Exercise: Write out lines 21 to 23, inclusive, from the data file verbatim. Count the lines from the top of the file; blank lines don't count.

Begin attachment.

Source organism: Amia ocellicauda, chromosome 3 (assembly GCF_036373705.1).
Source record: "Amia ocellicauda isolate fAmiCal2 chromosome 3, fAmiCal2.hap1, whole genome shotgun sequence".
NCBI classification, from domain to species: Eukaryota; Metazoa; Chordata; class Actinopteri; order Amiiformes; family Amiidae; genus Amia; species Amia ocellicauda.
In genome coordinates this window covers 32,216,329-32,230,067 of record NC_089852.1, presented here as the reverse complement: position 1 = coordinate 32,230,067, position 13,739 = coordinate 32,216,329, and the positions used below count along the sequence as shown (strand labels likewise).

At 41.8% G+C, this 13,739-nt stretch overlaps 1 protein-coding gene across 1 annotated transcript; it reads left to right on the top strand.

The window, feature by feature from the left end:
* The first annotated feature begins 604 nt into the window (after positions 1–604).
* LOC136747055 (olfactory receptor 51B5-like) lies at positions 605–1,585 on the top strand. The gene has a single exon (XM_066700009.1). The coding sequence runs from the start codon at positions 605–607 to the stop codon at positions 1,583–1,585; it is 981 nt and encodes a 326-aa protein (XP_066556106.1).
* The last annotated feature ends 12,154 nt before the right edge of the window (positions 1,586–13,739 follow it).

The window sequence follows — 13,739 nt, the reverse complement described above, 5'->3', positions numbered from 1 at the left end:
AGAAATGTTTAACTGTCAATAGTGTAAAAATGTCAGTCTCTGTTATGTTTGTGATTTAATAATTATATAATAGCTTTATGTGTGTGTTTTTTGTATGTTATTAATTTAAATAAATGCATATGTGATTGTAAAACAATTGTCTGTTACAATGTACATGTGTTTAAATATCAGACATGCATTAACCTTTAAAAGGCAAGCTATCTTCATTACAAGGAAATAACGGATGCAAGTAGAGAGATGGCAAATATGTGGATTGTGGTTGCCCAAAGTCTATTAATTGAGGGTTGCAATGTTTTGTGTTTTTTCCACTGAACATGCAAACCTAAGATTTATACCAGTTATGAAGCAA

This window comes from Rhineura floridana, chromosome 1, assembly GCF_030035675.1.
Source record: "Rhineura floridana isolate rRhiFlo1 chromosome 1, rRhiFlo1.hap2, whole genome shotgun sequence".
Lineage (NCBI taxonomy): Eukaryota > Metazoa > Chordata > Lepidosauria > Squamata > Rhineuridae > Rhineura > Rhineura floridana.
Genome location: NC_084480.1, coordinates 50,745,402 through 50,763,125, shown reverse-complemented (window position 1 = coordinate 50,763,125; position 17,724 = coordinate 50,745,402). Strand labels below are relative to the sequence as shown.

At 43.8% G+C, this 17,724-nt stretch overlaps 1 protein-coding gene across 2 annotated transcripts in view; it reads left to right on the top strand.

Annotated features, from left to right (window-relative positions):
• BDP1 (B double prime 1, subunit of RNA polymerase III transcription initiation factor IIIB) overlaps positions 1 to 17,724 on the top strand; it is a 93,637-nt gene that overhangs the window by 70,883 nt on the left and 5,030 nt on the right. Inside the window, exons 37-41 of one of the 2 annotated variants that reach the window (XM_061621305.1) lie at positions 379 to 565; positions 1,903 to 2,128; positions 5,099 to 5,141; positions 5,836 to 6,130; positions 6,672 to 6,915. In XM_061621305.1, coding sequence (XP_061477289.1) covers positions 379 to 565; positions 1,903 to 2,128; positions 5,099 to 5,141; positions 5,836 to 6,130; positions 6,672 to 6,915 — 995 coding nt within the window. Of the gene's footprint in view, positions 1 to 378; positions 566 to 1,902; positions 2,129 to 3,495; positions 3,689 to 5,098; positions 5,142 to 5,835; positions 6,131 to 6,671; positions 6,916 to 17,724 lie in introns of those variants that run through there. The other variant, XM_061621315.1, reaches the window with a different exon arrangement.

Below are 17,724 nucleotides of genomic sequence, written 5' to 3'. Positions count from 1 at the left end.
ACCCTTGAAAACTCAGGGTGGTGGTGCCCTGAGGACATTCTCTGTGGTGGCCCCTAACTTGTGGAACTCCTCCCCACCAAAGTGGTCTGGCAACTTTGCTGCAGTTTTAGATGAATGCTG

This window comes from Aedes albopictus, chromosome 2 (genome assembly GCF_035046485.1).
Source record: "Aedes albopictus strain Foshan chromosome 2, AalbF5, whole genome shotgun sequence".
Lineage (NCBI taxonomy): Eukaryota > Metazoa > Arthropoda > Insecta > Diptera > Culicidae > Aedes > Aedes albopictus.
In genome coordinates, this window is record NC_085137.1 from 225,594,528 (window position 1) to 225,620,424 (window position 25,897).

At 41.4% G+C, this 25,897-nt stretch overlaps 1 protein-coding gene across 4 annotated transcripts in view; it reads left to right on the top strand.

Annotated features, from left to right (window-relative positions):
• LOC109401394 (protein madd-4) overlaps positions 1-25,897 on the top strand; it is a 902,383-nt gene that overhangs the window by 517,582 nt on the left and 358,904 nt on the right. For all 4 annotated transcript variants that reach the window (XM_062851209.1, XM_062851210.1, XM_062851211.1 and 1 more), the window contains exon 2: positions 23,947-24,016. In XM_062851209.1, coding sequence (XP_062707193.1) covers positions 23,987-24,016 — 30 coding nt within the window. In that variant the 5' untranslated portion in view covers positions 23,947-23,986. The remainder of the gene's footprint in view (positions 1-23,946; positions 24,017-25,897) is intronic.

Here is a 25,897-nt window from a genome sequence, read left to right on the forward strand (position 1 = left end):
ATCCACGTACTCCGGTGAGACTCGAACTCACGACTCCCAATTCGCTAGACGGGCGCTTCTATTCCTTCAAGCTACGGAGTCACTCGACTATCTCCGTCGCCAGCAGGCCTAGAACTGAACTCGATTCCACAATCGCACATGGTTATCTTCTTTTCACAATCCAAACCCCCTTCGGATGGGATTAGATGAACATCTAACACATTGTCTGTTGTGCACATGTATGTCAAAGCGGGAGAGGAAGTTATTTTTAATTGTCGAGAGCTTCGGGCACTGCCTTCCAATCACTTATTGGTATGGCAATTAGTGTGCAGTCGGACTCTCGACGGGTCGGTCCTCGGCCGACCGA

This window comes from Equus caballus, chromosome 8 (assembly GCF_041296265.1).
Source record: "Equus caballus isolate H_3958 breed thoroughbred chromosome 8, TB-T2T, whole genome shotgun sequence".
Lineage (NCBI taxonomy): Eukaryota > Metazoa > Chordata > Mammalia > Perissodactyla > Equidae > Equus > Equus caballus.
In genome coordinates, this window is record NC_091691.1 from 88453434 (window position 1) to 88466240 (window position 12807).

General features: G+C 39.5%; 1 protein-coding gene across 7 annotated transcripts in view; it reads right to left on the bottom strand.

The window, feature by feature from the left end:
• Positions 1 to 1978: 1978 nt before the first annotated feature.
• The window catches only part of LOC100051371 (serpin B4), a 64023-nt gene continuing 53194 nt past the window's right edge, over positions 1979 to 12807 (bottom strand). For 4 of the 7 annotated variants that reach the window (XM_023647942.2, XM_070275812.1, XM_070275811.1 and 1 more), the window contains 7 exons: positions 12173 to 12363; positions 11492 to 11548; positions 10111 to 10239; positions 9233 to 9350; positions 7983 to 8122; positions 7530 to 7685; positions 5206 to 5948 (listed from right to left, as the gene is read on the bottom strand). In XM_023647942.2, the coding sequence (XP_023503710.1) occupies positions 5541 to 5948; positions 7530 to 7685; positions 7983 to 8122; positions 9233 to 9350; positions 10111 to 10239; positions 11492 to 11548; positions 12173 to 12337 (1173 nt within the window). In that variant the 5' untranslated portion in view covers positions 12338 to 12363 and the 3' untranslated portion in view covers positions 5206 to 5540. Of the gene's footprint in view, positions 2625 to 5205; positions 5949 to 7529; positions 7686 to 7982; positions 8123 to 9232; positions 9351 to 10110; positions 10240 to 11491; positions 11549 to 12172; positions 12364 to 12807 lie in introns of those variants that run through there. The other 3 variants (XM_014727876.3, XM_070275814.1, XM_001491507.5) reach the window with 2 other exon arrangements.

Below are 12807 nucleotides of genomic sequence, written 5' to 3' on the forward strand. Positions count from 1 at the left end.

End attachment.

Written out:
This window comes from Aedes albopictus, chromosome 2 (genome assembly GCF_035046485.1).
Source record: "Aedes albopictus strain Foshan chromosome 2, AalbF5, whole genome shotgun sequence".
Lineage (NCBI taxonomy): Eukaryota > Metazoa > Arthropoda > Insecta > Diptera > Culicidae > Aedes > Aedes albopictus.